to be on their toes. So, I admire what they do, it's a tough job.
Greg Bennick: Absolutely, I can't imagine the focus and the attention and the skill and the
encyclopedic knowledge of coins it would take to do that work, so yeah, it'd be pretty
amazing. Now for those who don't remember and I'm old enough to remember myself, but
describe what happened when PCGS came around and when slabs and grading came around
and how that shifted grading. You touched on it, but I know I talked to my dad, for example,
my dad started collecting 1949, 1950, and he describes going into a coin shop, you'd have a
conversation with the dealer: I think it's this….I think it's uncirculated….really?...I think it's
XF and then you just have a conversation, you come to an agreement that was the grade and
you were good. So just describe - because I think it's a hugely important moment in
numismatic history - the shift that happened when all of a sudden we began slabbing coins.
Jeff Garrett: Yeah, before that there were a lot of guys that would, like the classic line, a lot
of them would say,
I don't grade coins, I price them So this is what I want for it, you
decide what you think about grades…that kind of mentality. And that was really a big part of
how people did things. A coin had its implied value, but then of course that led to a lot of
fraud or it made it easy for a person to sell an over graded coin or grossly over graded coins
or counterfeits even. So, if it hadn't been for third party grading, the coin business would've
stayed small. It would've been a much smaller business. And it's funny, it's even an evolving
thing now. Like the world and ancient market is just now kind of embracing what we call
third party grading. Even like ancient coins or maybe the last holdouts, but a lot of those
Oh, I want to hold the coin. And they don't like the grades they assigned to it
and all these things, but it really was transformative. In fact, what I mentioned earlier about
investors, there were a lot of investors back in the seventies and eighties, and at first, coins, I
don't know if you look at the price guides, but 1989 a few years after the grading started,
prices skyrocketed. I mean proof 3 cent nickels in 1989, I think we're $2,000, now you can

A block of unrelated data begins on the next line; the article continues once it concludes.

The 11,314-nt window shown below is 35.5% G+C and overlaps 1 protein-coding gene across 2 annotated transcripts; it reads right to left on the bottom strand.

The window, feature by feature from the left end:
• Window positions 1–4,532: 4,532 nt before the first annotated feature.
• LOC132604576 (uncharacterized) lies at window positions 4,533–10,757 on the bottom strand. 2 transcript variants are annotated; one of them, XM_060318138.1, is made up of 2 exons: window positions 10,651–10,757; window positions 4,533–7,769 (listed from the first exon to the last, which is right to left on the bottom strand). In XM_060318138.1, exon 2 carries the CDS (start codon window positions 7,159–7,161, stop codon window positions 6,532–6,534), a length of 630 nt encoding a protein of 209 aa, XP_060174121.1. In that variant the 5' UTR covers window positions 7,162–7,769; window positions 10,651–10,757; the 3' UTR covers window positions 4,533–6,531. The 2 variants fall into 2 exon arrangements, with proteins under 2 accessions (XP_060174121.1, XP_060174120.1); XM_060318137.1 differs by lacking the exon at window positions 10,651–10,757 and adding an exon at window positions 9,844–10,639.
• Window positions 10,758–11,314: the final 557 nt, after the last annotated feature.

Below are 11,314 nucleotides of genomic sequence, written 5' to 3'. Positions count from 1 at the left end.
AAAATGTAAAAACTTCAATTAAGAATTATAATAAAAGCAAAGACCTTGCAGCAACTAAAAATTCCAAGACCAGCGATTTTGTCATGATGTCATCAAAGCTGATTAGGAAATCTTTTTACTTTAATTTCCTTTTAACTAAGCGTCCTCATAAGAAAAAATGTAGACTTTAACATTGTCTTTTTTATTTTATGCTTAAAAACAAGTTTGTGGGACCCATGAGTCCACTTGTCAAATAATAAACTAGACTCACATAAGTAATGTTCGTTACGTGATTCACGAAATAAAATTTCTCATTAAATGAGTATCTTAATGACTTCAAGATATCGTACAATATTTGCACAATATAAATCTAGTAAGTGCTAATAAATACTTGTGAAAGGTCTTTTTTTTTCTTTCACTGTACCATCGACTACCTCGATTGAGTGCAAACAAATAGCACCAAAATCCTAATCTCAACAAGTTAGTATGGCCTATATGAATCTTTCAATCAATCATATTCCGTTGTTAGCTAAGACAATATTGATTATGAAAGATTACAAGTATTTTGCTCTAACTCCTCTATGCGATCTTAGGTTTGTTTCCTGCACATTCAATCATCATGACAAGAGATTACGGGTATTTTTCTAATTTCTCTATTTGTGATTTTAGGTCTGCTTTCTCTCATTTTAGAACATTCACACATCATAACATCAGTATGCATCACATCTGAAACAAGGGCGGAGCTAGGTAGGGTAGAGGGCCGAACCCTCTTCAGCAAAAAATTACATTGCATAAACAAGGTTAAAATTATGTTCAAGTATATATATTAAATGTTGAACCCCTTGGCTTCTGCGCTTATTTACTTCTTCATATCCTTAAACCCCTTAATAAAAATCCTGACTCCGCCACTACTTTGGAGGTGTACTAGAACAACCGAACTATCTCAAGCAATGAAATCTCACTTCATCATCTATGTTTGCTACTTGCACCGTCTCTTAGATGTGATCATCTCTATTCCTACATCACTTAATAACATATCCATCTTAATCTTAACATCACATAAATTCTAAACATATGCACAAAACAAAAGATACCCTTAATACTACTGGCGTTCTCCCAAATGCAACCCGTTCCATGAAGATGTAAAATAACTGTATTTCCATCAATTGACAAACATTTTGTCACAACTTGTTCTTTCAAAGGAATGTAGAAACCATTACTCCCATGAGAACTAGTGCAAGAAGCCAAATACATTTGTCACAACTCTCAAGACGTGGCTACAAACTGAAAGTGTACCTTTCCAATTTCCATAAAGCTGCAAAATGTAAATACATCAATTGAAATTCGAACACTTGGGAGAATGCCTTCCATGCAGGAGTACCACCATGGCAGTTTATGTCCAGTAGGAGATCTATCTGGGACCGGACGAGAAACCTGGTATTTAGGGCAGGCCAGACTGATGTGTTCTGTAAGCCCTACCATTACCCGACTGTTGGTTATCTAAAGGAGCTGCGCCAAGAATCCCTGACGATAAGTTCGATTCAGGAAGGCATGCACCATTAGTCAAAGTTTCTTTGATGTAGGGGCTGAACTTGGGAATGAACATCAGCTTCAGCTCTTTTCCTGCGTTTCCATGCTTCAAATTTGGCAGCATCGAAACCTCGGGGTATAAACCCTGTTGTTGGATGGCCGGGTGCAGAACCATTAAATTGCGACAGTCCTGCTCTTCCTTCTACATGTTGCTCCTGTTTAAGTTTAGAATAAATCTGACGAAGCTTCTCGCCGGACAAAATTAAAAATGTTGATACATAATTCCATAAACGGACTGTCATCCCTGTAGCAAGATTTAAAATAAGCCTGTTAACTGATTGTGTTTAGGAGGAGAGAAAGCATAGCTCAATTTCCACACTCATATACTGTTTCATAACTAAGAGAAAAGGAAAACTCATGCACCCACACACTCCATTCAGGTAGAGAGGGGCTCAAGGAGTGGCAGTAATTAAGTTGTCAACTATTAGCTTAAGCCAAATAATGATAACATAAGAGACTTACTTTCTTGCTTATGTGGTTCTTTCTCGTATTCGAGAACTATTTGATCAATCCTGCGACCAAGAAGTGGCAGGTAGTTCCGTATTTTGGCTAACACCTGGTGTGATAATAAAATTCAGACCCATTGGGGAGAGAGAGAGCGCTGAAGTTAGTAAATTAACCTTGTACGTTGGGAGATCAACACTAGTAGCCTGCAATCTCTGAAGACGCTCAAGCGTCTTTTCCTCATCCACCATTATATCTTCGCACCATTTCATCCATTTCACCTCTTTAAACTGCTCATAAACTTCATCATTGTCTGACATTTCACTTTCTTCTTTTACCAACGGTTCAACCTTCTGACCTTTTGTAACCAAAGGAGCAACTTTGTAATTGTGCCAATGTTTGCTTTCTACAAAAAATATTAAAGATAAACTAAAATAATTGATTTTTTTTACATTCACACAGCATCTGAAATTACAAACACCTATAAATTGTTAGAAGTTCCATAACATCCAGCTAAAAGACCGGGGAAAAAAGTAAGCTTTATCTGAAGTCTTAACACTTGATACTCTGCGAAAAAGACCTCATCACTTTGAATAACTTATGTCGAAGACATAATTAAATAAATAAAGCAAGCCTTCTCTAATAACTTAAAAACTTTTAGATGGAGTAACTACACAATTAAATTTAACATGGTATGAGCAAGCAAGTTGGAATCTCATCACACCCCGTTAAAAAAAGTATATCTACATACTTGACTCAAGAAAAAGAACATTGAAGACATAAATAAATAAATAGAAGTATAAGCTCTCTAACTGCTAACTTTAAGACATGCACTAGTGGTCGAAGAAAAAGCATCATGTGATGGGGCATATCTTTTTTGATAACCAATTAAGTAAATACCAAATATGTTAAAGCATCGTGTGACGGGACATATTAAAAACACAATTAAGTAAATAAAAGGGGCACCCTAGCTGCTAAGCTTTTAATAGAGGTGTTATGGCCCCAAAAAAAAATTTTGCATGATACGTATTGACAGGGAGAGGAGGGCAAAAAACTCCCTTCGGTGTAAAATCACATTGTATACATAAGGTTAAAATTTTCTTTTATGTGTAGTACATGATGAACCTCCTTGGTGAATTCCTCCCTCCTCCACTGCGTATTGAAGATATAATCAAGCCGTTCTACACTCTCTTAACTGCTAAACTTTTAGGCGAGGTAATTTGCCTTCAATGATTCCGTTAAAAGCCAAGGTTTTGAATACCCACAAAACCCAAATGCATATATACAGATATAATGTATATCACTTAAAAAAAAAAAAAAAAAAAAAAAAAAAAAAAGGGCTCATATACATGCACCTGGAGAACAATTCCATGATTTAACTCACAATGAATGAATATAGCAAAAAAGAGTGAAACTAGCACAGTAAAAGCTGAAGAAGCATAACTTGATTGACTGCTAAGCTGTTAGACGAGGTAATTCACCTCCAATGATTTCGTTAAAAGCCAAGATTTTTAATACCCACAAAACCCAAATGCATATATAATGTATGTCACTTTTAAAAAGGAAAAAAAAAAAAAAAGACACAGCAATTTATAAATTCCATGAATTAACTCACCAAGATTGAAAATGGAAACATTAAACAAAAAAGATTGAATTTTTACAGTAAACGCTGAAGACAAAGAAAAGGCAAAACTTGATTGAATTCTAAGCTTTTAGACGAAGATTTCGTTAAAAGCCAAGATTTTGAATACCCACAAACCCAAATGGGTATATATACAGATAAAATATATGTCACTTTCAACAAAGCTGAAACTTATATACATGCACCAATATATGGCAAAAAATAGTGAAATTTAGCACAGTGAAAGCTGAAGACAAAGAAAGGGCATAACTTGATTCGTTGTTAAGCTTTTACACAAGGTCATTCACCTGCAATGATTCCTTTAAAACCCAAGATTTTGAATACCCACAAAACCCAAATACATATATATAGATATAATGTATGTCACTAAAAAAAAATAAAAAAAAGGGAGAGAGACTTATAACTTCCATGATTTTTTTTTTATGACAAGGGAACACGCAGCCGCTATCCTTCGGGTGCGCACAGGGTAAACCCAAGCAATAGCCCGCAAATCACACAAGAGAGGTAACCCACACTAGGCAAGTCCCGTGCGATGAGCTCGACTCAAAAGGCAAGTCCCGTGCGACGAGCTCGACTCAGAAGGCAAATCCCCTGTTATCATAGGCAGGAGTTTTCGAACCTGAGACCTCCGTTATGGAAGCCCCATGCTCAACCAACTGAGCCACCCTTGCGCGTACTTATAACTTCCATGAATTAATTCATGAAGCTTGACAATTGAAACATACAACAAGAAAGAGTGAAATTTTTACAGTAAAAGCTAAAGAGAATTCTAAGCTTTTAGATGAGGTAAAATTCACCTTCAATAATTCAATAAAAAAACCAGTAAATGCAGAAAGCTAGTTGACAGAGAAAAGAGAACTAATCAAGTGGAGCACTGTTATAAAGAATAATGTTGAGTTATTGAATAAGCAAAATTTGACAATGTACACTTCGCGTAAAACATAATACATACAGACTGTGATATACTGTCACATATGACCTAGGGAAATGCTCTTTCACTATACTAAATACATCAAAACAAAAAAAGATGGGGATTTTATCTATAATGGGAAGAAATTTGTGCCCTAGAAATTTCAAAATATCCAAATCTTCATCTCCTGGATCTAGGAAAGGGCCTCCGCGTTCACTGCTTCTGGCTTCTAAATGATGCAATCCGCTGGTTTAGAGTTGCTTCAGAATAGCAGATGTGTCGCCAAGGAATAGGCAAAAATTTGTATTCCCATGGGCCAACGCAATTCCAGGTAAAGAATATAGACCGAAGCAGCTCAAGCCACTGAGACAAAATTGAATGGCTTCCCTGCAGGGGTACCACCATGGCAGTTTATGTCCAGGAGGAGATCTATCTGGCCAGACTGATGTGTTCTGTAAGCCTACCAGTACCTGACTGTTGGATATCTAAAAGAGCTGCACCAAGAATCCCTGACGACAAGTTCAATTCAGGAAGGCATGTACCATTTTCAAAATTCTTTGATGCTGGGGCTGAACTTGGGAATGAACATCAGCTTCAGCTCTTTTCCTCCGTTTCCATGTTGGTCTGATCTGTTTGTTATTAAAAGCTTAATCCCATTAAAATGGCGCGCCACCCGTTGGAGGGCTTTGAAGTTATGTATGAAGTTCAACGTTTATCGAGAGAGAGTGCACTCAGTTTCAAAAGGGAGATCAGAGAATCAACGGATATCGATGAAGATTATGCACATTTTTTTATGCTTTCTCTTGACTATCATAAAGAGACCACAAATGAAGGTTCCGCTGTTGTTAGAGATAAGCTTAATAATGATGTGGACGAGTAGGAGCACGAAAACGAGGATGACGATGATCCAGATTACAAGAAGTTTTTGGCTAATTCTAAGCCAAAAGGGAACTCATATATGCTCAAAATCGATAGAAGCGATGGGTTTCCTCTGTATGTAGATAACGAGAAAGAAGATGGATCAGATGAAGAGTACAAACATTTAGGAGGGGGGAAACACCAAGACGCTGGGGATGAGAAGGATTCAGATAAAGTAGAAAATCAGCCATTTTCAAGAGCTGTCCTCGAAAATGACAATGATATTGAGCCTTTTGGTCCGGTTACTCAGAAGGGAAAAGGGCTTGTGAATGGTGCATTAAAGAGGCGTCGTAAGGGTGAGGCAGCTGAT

buy them for $400 in gem condition.
So, 35 years later they've gone down by a lot. So, what it did is it basically commoditized
coins where like I want to buy 200 MS-65 Morgans, and I know exactly what they are
because they have been certified as MS-65. So, people like investors are like
have them in the Wall Street…they're going be in the Wall Street Journal before you know
it. It's like we'll have a column for stock prices, we'll have a column for coin prices.: But of
course, coins are so much more nuanced than that and that all fell apart. And prices crashed
and by the early nineties, there was like a crash in the coin business. They'd realized that
wasn't gonna happen. But it really did transform things, and then in those days there were
still a lot of fresh collections that were coming out. So, it was exciting what they would grade
and grading services, seeing all the new coins. I mean, it was so different in those days,
everything was coming in for the first time, you know. Now literally, if the grading
companies get a group of vintage coins, they're probably coins that have already been graded
once or twice and people are just trying to get a higher grade in resubmissions or what you
call it. So, the days of getting fresh coins at the grading services, they've dwindled to a trickle
compared to what it was in the very beginning. So it made a big difference. And then even
the grading companies now, like Mark Salzberg, I've heard it in a little talk he did recently
about how they evolved, how they looked at coins like that in those days, we like,
thought a gem had to look like that. But we realized a lot of them, maybe if we do a
comparative study, we might grade or we're getting too strict and so it's like a glacier: it has
evolved over time.
About the Interviewer
Greg Bennick (www.gregbennick.com) is a keynote speaker and long time coin collector with a focus on major mint error coins. Have ideas for other interviewees? Contact him anytime on the web or via instagram @minterrors.
To watch the complete interview on NNP, see:
Jeff Garrett, Interviewed by Greg Bennick
To read the earlier E-Sylum article, see:
JEFF GARRETT INTERVIEW, PART ONE
Wayne Homren, Editor